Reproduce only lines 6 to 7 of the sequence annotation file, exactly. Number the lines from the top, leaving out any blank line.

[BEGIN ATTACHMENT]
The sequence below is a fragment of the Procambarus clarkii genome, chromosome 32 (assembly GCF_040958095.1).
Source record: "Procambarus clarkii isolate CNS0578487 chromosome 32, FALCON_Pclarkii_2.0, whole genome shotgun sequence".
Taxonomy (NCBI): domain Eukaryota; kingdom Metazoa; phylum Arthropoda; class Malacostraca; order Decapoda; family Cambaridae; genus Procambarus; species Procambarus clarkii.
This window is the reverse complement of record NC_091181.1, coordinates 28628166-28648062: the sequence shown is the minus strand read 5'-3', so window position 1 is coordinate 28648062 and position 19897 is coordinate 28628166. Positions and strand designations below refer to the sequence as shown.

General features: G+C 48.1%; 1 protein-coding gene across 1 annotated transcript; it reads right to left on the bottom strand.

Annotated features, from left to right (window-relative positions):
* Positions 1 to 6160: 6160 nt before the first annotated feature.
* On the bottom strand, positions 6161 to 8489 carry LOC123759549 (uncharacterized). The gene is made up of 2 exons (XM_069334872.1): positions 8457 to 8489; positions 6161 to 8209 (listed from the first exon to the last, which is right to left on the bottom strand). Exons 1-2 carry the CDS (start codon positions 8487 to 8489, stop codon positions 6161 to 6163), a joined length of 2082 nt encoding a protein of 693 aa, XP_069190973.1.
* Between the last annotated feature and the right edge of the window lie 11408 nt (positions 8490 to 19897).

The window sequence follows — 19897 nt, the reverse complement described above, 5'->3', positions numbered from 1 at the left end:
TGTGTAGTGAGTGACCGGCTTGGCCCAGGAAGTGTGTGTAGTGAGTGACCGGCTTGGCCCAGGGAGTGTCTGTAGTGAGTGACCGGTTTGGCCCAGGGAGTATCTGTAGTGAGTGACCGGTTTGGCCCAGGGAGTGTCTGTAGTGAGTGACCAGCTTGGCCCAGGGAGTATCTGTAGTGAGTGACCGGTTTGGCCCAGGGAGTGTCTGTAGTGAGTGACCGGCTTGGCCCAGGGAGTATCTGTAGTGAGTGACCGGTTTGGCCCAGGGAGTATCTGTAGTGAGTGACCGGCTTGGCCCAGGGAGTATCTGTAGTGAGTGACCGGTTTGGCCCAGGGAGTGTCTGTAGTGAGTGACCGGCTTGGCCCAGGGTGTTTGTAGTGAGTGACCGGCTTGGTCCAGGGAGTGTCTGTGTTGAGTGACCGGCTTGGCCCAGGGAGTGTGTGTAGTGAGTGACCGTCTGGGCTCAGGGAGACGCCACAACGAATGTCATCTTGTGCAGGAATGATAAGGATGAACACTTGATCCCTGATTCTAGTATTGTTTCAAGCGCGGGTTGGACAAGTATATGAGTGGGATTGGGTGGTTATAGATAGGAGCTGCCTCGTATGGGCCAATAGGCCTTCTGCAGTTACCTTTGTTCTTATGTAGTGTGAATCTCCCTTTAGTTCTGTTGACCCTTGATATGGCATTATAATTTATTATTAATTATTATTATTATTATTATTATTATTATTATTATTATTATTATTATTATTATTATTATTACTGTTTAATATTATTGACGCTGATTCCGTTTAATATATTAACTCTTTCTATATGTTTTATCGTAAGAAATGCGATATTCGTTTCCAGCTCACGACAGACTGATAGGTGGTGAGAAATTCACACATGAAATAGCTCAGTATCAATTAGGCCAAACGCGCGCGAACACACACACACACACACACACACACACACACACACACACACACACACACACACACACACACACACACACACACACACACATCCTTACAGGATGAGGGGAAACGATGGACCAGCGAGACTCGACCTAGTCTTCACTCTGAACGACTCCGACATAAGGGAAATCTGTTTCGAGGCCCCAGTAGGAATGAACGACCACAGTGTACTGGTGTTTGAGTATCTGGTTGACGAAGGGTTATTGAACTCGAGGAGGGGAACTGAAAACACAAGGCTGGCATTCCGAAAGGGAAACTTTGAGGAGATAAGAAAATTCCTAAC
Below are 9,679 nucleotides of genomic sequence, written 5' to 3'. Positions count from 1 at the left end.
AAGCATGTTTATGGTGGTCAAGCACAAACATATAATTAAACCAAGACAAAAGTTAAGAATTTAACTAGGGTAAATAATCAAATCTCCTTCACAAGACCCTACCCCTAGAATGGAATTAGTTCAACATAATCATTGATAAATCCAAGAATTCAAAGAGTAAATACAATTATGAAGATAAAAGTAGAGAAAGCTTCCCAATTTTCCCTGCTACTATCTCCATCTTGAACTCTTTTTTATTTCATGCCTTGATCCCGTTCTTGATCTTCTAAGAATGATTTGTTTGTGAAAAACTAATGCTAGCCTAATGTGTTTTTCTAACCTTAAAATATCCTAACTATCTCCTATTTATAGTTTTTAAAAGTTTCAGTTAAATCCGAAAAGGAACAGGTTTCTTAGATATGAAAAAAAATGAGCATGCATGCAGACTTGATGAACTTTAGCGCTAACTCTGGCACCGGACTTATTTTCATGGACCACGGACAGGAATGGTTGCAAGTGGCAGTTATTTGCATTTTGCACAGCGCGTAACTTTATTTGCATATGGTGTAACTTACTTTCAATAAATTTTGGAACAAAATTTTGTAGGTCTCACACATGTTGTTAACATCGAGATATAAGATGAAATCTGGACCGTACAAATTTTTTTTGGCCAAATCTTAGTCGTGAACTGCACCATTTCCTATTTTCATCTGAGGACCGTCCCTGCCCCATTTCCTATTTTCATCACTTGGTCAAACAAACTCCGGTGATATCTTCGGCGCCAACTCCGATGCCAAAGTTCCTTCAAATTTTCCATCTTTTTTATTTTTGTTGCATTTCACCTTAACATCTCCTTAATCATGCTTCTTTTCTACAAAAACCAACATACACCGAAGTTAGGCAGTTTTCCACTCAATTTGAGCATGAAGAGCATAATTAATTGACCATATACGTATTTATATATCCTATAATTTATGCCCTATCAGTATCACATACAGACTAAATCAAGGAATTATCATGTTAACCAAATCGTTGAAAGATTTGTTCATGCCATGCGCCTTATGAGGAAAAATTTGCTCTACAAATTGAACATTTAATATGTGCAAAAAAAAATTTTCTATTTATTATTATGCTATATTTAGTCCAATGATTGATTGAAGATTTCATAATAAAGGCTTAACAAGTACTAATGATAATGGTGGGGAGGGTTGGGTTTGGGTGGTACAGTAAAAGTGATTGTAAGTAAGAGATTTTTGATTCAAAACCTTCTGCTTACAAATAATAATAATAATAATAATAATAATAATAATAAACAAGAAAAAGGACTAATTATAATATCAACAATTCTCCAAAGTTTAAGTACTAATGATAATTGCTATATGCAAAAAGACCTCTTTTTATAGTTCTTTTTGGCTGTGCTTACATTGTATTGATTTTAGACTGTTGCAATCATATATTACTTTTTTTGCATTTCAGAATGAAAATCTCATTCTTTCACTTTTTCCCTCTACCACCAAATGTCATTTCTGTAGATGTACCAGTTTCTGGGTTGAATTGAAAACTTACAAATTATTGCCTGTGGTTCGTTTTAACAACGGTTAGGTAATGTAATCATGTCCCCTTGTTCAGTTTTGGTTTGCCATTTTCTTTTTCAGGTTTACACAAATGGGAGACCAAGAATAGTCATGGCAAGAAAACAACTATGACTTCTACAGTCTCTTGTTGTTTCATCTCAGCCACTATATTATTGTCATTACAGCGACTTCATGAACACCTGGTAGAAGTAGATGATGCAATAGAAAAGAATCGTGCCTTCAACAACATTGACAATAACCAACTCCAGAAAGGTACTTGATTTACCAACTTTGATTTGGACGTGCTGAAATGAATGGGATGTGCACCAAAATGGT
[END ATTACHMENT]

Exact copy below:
Annotated features, from left to right (window-relative positions):
* Positions 1 to 6160: 6160 nt before the first annotated feature.